Rome, in the Claudian family, all the influences of that family
in their native country, would lead him to Britain in pre-
ference to any other land of the West. This was the great isle of
the Gentiles, the centre and source of their religion, and,
through his royal converts, a "mighty door and effectual" for
its conversion was opened to him.
     Caractacus meanwhile continued to reside at Aber Gweryd, now
St.Donat's Major (Llan Ddunwyd), in Glamorganshire, where he had
built a palace, "more Romano." Everything invited Paul to
Britain, to follow the bishop he had already commissioned for the
work of the Gospel therein, and to be the guest of the royal
parent of Claudia. Considering the combination of circumstances
which now favoured the execution of his long-cherished design of
visiting the West of Europe, we should regard it much more
extraordinary if the Apostle had not come to Britain than we do
his coming here. When to this circumstantial evidence we add the
written testimonies we have adduced of Eusebius, Theodoret,
Clemens, and others, that he positively did preach in Britain, we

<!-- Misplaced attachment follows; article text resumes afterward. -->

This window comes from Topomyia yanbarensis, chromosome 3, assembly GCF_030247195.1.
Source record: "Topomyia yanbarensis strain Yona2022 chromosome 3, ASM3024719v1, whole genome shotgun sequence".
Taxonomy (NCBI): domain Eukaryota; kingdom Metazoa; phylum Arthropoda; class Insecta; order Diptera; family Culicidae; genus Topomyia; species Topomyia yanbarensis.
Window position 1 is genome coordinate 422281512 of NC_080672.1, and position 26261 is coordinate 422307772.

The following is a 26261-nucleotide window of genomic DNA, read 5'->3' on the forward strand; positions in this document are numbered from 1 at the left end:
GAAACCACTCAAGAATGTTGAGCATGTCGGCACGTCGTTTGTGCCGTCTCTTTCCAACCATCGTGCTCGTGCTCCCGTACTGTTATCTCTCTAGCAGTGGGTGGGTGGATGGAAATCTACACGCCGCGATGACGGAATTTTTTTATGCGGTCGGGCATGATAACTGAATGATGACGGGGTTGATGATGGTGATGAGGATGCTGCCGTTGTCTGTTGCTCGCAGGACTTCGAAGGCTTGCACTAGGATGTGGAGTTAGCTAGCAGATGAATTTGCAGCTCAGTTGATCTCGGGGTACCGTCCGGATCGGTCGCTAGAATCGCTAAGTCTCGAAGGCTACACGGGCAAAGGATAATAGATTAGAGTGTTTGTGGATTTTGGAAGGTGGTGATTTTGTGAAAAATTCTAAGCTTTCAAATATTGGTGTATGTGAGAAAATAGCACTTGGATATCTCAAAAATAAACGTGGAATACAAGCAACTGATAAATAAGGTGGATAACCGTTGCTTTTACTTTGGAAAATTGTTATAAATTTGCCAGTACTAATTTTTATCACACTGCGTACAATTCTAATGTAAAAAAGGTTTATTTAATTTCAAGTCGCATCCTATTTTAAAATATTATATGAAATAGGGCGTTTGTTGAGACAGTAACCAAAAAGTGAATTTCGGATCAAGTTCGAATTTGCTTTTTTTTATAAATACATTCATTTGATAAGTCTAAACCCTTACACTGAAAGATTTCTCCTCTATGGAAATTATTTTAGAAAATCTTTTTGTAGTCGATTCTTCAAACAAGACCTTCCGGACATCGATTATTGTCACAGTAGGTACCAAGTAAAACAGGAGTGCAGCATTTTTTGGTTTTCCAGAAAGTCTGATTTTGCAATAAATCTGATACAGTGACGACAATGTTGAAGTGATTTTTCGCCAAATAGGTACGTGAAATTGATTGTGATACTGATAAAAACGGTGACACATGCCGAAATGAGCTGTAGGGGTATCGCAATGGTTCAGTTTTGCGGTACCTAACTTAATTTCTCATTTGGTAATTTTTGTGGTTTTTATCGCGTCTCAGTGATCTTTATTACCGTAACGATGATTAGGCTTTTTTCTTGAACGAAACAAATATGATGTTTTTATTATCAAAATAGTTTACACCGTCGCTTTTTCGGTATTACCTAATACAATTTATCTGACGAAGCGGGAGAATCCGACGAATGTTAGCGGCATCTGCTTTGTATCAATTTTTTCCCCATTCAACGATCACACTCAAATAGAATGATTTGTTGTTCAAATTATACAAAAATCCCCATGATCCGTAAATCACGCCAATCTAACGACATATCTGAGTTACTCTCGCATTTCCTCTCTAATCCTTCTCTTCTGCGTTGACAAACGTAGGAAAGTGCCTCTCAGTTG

see fair reason for concurring in Bishop Burgess's conclusion,
though the bishop had but a part of the evidence we have
collected before him, "That we possess as substantial evidence,
as any historical fact can require, of St.Paul's journey to
Britain." 18
     There are six years of St.Paul's life to be accounted for,
between his liberation from his first imprisonment and his
martyrdom at Aqua, Salviae in the Ostian Road, ner Rome. Part
certainly, the greater part perhaps, of this period, was spent in
Britain - in Siluria or Cambria, beyond the bounds of the Roman
empire; and hence the silence of the Greek and Latin writers
upon it.
     Has any portion of his doctrine or teaching in Britain come
down to us? Any such would be sure to be transmitted in a British
form, and most probably in that triadic form in which the Druids,
the religious teachers of Britain, delivered their teaching. Now
we find in the ancient British language certain triads which